There have been some calls to regulate services like FaceBook, Twitter, et al so they are not able to unilaterally shut down users over things like political opinions.

Since I lean heavily libertarian I am generally opposed to any increase in government regulation of anything.  Fortunately, it would seem that all the regulation needed is already in place.

Here’s the approach I would recommend.

“Common Carriers,” like your phone service (landline or wireless) or most Internet Providers have very broad protections against liability for content carried on their service.  If someone says something actionable on the phone, the phone service is shielded from liability for that since they have no control over what someone says on the phone.  There are limits on this, but as a general rule, that’s the way common carrier protections work.   But it only works because the common carrier exercises no control over content on that carrier or it exercises only limited control (I have seen some common carriers pull the plug on habitual violations of copyright–downloading pirate videos and the like).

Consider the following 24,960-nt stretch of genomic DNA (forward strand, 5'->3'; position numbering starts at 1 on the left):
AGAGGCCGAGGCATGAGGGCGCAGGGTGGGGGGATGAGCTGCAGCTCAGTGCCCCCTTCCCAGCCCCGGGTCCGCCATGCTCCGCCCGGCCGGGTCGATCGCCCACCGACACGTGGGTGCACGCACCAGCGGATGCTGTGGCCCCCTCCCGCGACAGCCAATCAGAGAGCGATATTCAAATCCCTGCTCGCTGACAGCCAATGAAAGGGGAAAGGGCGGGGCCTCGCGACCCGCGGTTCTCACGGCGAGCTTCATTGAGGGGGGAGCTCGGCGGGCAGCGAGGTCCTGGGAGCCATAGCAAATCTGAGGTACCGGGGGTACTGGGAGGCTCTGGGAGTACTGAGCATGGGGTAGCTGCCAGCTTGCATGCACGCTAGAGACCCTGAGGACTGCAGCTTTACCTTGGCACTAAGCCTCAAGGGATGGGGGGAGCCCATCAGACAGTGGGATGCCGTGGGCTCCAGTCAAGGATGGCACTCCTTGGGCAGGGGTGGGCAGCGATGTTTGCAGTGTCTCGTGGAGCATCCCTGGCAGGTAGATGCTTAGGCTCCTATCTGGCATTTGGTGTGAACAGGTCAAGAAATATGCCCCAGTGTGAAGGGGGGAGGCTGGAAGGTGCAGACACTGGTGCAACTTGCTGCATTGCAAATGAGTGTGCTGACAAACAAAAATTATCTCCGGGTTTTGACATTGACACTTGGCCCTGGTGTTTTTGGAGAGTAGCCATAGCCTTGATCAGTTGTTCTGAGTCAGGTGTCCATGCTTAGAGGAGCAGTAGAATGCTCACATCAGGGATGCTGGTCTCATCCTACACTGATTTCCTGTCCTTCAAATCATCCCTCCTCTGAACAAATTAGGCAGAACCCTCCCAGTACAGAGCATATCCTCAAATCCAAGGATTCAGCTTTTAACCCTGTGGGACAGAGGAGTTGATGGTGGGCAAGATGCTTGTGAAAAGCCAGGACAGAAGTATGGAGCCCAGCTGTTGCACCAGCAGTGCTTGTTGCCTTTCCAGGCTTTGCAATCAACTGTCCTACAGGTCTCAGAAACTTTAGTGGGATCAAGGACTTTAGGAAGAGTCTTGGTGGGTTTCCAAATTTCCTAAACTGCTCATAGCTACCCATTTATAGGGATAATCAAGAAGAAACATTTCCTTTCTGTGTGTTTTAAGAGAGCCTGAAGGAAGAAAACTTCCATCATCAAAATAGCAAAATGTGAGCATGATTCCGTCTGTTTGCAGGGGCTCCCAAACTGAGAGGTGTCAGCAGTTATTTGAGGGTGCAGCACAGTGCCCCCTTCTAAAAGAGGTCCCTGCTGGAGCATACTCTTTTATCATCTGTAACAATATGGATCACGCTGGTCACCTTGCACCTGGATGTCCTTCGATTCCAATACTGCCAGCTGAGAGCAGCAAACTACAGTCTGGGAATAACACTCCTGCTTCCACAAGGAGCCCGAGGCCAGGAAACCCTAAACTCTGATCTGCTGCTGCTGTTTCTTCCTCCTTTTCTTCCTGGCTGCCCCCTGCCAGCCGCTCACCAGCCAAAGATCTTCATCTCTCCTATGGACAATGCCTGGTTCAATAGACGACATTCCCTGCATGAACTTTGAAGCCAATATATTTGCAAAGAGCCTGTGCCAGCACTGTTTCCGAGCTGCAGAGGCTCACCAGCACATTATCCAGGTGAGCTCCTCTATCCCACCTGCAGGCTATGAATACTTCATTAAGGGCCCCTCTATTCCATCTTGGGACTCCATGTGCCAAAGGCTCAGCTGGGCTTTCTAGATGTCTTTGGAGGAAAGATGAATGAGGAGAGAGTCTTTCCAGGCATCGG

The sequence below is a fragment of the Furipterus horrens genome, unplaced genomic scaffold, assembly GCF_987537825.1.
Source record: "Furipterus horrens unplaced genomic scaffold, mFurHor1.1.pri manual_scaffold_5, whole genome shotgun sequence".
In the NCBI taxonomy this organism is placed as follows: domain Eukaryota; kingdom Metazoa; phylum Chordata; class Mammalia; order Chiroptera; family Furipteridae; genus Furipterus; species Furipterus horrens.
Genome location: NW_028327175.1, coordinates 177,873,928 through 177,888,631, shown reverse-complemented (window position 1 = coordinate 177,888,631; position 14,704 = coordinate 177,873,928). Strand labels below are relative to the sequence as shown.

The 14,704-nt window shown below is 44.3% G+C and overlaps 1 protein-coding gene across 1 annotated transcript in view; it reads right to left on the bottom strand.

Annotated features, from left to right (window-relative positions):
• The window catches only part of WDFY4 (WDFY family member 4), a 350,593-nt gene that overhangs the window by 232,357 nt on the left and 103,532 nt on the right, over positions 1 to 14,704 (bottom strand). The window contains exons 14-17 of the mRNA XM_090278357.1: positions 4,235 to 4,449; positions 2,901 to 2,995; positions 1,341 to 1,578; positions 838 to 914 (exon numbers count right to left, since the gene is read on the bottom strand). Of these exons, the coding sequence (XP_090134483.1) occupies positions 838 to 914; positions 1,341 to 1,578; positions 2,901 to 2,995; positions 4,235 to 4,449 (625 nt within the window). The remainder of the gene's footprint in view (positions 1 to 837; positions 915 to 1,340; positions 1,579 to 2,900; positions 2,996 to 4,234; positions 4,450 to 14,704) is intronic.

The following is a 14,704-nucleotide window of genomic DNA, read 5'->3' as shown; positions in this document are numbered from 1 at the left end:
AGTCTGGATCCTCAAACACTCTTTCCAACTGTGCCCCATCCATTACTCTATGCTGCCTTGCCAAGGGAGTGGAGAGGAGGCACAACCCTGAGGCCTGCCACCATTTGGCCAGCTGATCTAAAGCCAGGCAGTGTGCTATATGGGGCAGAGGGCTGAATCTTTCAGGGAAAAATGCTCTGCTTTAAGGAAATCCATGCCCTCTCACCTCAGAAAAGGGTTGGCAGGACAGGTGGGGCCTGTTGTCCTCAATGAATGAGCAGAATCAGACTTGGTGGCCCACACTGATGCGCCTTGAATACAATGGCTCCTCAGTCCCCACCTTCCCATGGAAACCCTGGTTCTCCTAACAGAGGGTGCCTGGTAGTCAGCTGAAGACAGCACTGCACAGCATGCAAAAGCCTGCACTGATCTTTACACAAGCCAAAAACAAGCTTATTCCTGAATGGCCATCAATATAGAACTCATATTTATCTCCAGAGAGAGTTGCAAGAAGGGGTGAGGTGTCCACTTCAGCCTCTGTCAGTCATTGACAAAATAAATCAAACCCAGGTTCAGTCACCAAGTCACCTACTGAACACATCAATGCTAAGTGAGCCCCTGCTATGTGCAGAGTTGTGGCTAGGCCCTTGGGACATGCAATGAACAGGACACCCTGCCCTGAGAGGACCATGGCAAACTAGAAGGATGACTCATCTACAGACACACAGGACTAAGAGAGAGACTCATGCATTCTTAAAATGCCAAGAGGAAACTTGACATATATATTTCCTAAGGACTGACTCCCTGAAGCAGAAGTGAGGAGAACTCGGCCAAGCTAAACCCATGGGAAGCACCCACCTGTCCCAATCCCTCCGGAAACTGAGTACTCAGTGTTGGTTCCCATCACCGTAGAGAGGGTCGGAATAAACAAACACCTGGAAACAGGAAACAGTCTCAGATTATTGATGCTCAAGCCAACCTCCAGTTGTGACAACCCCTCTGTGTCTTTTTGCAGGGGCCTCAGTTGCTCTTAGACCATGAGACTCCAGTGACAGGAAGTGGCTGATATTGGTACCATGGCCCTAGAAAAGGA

Once a platform starts exercising control over content, however, they’re no longer a common carrier.  If they pull some material over its content it can be argued that content that remains is because they choose to have it remain.  And, thus, they are legally liable for that content.

So, if companies like FaceBook, Twitter, Apple, Spotify, etc. want to remove material based on the content, then they should be legally liable, then, for all the remaining content since they are picking and choosing.  Let them, then, either make sure they chase down every actionable statement anybody makes on their platforms or let them and their deep pockets be party to the lawsuits over said actionable content.  Either of those things will tend to drive up their costs of operation.